OK, here’s the scoop. If the U.S. would have switched to the metrics system in the 70s, this wouldn’t be an issue. How many of you out there had to learn the metric system in school only to never use it…
From a marketing perspective, 3 ounces was easier to remember than 3.4. For the European Union, 100 milliliters was easier to remember than 89. So, behind the scenes, we’ve been allowing up to 3.4 ounces, but it hasn’t been reflected on the web or in signage.
We’ve read your concerns here on the blog, so from now on, we’ll use 3.4 on the blog when talking about liquid limits, and also make changes (as soon as possible) to the TSA web site. I worked with Lynn on this and she has crafted a new response for the contact center to use when communicating with the public. We are also going to send a message to the workforce as a reminder.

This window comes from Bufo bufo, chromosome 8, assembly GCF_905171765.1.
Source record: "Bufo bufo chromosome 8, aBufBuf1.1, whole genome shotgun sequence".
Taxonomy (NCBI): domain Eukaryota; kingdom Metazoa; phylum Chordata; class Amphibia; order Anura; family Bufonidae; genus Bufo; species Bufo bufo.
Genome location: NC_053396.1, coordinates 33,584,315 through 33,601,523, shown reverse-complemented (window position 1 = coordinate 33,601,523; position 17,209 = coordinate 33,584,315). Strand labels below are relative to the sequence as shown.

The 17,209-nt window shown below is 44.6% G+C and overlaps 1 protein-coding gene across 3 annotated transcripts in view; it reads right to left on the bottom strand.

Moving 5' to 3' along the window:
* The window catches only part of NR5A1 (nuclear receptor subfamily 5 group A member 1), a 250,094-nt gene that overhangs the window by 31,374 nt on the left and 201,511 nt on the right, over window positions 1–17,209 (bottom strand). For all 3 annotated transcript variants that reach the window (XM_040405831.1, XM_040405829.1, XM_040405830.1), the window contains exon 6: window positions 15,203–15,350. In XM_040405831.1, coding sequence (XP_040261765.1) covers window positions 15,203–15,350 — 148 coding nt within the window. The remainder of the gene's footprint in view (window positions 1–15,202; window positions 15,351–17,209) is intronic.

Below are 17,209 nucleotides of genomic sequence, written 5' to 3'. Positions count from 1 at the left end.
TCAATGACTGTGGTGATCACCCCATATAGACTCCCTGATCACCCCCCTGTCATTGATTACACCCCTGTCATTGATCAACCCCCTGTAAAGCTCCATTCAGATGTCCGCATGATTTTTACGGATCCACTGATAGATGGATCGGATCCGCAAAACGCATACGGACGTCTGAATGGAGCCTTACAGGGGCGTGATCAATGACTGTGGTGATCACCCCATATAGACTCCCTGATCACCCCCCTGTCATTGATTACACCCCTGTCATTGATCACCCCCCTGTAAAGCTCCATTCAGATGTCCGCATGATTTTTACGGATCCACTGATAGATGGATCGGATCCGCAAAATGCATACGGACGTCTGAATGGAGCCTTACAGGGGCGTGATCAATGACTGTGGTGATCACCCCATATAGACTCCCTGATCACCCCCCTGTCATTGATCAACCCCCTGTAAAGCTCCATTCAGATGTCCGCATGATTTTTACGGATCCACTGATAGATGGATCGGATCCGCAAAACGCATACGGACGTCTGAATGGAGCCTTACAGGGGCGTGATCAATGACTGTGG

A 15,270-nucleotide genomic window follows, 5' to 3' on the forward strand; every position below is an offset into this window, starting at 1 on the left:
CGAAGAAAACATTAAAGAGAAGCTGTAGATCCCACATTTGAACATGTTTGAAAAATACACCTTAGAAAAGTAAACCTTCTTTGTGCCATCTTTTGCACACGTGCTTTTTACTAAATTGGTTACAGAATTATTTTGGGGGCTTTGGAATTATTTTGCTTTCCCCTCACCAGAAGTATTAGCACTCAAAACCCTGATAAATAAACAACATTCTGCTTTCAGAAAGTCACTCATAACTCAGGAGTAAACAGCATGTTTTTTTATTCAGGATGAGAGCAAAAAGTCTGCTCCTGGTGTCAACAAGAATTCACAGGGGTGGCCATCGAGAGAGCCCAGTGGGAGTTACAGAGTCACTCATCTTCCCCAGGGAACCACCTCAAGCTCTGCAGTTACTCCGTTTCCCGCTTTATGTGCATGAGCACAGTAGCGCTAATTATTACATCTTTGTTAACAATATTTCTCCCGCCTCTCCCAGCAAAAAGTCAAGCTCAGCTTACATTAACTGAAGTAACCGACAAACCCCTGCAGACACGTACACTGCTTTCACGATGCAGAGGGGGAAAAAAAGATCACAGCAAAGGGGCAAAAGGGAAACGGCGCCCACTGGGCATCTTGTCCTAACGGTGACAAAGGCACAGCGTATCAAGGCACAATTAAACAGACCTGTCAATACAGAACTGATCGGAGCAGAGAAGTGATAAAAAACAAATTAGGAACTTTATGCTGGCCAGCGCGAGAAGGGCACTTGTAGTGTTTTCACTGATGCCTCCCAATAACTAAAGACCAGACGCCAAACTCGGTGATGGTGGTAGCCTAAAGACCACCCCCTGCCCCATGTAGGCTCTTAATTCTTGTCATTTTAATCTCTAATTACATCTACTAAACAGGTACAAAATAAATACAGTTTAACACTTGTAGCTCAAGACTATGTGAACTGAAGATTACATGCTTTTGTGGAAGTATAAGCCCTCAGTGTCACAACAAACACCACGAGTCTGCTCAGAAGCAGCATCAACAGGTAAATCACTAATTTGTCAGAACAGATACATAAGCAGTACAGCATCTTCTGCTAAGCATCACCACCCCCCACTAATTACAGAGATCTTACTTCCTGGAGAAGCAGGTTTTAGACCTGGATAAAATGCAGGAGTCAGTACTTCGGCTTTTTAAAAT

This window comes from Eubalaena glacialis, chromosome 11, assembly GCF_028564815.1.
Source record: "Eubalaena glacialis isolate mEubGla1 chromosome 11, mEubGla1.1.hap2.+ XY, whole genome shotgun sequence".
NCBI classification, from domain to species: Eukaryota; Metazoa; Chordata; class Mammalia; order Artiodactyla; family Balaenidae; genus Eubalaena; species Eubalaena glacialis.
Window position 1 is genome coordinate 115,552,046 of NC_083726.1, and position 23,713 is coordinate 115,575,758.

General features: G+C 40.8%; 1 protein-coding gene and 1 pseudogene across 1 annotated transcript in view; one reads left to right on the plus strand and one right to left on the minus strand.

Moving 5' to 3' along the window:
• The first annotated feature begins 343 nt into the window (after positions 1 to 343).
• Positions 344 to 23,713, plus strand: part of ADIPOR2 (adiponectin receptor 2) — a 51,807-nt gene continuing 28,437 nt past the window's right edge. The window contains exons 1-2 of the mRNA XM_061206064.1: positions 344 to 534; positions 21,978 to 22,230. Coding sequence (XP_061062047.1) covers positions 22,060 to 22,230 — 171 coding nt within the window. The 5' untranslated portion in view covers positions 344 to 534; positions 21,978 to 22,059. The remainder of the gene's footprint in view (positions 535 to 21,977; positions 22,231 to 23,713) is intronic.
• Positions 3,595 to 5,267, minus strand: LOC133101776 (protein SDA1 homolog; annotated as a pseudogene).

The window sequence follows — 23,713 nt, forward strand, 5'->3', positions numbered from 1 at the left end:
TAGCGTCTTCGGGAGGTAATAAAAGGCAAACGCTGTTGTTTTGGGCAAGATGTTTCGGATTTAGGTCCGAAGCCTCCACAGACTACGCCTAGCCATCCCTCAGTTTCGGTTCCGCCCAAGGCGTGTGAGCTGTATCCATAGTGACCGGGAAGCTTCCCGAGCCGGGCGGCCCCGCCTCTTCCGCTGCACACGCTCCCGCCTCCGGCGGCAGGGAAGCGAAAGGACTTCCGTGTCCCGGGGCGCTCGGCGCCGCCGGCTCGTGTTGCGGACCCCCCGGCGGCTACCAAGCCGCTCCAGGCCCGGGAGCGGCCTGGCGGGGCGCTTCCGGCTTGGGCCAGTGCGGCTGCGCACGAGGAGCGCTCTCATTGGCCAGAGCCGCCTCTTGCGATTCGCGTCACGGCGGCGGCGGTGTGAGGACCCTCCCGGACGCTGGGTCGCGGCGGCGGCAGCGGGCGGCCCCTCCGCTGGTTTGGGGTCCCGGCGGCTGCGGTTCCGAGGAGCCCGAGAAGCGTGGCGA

Some people have asked why we don’t convert the net weight of the toothpaste to volume since they are different. Good question. The 3.4 container/volume rule was created to make it simple and streamlined for both passengers and our officers. As you could imagine, taking weight into consideration would be a wrench in the spokes. I’m sure the public doesn’t want our officers using scales or conversion charts, etc.
I hope this has helped you better understand the 3.0/3.4 oz. conundrum.
EoS Blog Team